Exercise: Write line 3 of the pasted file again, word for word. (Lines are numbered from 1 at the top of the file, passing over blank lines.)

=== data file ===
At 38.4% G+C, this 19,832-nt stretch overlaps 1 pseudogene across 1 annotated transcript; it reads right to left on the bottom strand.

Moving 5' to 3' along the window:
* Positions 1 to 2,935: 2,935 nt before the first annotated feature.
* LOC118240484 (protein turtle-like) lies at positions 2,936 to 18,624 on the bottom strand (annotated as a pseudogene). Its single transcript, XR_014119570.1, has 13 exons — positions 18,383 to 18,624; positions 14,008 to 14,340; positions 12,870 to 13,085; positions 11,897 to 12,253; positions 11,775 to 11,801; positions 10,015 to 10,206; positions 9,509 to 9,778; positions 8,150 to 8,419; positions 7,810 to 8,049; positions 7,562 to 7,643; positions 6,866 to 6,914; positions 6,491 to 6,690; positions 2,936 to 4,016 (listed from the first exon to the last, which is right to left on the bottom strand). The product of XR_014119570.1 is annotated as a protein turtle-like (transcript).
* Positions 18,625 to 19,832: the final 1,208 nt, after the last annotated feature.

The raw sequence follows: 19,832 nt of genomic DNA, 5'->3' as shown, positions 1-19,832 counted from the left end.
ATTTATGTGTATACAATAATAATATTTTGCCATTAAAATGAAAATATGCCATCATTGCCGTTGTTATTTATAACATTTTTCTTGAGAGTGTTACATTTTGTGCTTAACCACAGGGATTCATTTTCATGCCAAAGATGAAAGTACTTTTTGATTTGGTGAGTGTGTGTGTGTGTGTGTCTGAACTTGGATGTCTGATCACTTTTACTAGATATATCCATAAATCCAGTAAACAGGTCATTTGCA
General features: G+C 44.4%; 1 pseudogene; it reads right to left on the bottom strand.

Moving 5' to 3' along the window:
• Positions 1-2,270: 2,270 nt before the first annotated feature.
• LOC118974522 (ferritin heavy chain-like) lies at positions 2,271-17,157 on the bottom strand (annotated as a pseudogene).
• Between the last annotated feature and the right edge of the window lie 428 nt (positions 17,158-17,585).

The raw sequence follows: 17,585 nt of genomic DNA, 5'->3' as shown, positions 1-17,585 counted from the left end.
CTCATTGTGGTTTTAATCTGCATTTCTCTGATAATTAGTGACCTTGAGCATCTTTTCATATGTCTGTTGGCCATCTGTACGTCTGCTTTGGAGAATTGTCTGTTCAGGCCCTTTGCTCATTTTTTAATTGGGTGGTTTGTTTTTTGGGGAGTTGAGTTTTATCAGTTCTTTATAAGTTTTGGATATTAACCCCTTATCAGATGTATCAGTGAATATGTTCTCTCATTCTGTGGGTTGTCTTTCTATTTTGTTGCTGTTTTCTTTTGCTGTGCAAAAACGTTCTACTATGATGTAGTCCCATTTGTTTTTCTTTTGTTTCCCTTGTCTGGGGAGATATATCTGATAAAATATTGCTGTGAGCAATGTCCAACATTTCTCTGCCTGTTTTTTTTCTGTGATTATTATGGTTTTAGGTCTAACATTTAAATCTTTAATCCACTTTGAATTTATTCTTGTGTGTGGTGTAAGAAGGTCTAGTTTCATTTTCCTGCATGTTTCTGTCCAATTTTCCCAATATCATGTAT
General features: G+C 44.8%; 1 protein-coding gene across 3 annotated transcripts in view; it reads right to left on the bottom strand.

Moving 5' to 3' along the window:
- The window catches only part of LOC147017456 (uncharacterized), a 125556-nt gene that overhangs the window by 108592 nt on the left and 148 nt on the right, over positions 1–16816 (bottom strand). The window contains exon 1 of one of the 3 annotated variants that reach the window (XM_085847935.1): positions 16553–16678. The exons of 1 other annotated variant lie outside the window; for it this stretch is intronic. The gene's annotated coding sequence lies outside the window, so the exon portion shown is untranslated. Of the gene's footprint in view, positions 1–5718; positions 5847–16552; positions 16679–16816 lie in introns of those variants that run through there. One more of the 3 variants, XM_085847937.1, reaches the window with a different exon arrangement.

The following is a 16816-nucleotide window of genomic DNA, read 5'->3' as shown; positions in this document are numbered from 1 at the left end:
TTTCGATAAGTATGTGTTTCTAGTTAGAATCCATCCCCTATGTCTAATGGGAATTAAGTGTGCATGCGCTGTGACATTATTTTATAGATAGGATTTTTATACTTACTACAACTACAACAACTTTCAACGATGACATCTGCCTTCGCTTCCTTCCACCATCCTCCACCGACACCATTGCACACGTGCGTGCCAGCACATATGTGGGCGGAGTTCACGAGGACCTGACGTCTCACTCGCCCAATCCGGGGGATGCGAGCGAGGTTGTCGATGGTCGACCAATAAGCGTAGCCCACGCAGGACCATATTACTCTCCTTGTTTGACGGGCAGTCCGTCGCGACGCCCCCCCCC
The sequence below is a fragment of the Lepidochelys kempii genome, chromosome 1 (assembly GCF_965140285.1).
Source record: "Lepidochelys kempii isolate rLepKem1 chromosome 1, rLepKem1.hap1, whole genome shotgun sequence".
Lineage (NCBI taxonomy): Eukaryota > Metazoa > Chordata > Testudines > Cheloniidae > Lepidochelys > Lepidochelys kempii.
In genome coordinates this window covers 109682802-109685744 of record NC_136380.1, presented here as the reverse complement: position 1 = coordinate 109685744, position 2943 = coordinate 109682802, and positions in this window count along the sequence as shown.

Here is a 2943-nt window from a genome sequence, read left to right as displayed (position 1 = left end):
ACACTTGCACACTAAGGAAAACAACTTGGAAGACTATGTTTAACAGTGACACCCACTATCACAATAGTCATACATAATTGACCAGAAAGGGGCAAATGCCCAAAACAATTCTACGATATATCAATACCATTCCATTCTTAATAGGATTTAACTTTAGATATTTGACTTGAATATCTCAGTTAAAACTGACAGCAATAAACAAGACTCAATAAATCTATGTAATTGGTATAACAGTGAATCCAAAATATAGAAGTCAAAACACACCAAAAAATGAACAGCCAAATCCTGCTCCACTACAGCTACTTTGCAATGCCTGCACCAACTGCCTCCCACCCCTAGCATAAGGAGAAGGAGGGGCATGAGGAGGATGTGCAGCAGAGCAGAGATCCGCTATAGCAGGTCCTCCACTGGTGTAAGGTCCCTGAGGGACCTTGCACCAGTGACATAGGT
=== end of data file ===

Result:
* Positions 1 to 2,935: 2,935 nt before the first annotated feature.